Many parents go at the business of parenting on a kind of automatic pilot. That is to say that unexamined and not deliberately considered, most of us are prone to parent the way we were, ourselves, parented. This is somewhat surprising as while many people find fault with the way they were parented, their best intentions notwithstanding, they wind up behaving in the very same ways toward their own children. I suppose this is because we, as human beings tend generalize from experience (in a way that educators call ‘learning’ and the psychologically minded call ‘neurotic,’) and must do so as if we have to start from scratch with every new experience, we don’t get far in life.
When this dilemma is applied to the requirements and choices involved in parenting our own children, this situation becomes particularly of the essence. How many parents do you know (or know of) who have sworn they will never do or say to their own child what their own parent did or said to them? How many of these very same people wind up doing exactly that? More than a few.
Change is an easy thing to talk about but an exceeding difficult thing to accomplish. We may really want to do different, but simply not know how. Even if we are actively working on learning new and different parenting skills and strategies, at times of acute stress, even the best motivated parent may find themselves slipping back into what they know best – their own experience. The parent that was punished corporally as a child makes a vow to never hit their own child – yet, on a very bad and stressful day, finds themselves doing exactly that. Change is a little bit like prevention – it is frequently the first word out of a person’s mouth, but the last reality to be acted upon. This is because we are human.
The primary thing to remember is that we are not victims of our own pasts and experiences. While history may help to explain our behaviors, it does not, in most cases, excuse it. We are responsible for who and how we are – no matter where we come from and how we were raised. For some, effecting meaningful change will come with greater difficulty that it will for others – but difficulty does not equal impossibility. It involves work.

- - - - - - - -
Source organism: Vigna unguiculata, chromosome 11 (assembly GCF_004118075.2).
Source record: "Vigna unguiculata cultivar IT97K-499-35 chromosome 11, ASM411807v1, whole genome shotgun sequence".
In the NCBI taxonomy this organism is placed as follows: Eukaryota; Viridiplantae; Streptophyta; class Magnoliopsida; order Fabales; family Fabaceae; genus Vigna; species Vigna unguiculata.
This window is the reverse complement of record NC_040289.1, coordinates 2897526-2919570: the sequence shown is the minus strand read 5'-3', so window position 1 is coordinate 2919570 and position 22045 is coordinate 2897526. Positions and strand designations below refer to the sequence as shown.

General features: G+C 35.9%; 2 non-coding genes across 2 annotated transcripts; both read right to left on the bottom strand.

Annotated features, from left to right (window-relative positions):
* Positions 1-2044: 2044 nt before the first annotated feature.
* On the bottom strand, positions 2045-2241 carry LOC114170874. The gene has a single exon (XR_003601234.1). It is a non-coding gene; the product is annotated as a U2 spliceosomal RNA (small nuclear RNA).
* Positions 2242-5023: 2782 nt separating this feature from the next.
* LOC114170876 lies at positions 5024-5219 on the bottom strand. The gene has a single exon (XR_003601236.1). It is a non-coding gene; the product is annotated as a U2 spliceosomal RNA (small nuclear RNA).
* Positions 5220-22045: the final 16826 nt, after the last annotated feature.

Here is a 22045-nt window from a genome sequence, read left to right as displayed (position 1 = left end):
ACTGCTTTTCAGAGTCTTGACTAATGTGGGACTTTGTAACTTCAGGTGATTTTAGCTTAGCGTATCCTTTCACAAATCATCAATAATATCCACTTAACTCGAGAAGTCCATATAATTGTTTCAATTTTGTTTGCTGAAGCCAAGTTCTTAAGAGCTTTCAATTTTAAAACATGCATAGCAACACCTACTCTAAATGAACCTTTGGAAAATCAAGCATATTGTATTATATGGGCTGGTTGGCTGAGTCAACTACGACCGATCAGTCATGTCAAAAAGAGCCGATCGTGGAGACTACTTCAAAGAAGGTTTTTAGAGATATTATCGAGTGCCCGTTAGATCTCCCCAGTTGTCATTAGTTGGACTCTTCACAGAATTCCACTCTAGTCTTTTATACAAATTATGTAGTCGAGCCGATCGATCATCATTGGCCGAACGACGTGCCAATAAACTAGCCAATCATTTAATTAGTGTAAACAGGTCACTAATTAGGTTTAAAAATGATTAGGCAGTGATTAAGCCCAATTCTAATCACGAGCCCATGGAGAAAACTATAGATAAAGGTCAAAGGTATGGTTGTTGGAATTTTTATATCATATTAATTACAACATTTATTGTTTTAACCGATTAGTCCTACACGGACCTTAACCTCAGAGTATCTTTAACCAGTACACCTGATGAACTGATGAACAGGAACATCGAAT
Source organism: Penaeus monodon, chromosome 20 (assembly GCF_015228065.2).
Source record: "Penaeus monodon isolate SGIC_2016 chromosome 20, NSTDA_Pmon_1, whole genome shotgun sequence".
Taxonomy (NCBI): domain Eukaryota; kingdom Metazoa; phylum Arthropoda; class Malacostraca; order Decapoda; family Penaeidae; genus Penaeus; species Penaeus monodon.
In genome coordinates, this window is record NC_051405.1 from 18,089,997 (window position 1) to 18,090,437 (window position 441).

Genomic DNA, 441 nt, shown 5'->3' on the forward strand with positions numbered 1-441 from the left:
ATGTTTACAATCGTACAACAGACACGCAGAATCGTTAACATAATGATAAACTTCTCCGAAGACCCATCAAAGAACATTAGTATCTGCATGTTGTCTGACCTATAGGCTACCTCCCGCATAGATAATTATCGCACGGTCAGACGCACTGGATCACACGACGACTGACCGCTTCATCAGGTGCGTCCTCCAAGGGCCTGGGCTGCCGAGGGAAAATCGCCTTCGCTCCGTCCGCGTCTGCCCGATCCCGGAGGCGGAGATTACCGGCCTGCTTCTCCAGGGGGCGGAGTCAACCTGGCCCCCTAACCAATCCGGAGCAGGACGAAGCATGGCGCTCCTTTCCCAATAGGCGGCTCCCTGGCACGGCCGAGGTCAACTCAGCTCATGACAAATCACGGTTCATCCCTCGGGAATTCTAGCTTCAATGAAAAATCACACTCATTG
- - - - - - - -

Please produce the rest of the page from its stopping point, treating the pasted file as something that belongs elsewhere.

There was a popular song back in the 60’s that included the line(s): “Wishin’ and hopin’ and thinkin’ and prayin’, plannin’ and schemin’ his kisses will start – they won’t get you into his heart.” The self-same principal applies to parenting. Wishing, hoping, thinking and praying won’t hurt – but they won’t, in and of themselves, create change. The only thing that will is a combination of the clarity of motivation and need to do so, followed up by the work it takes to behave in a way that does not come naturally – because it isn’t how you were raised or what you are used it.
Parenting classes can be helpful – not because you are a ‘bad’ parent, but because you want to be a different kind and need some new information and some new tools to be able to accomplish the goal of being the kind of parent you really want to be. The bottom line is: If you want something to be different – You will need to do something differently. Think about it. If you want to change, get the help and information you need to do so, and then plan on doing things that you may initially experience as unnatural acts. We all change, but we have to really want to and work at it.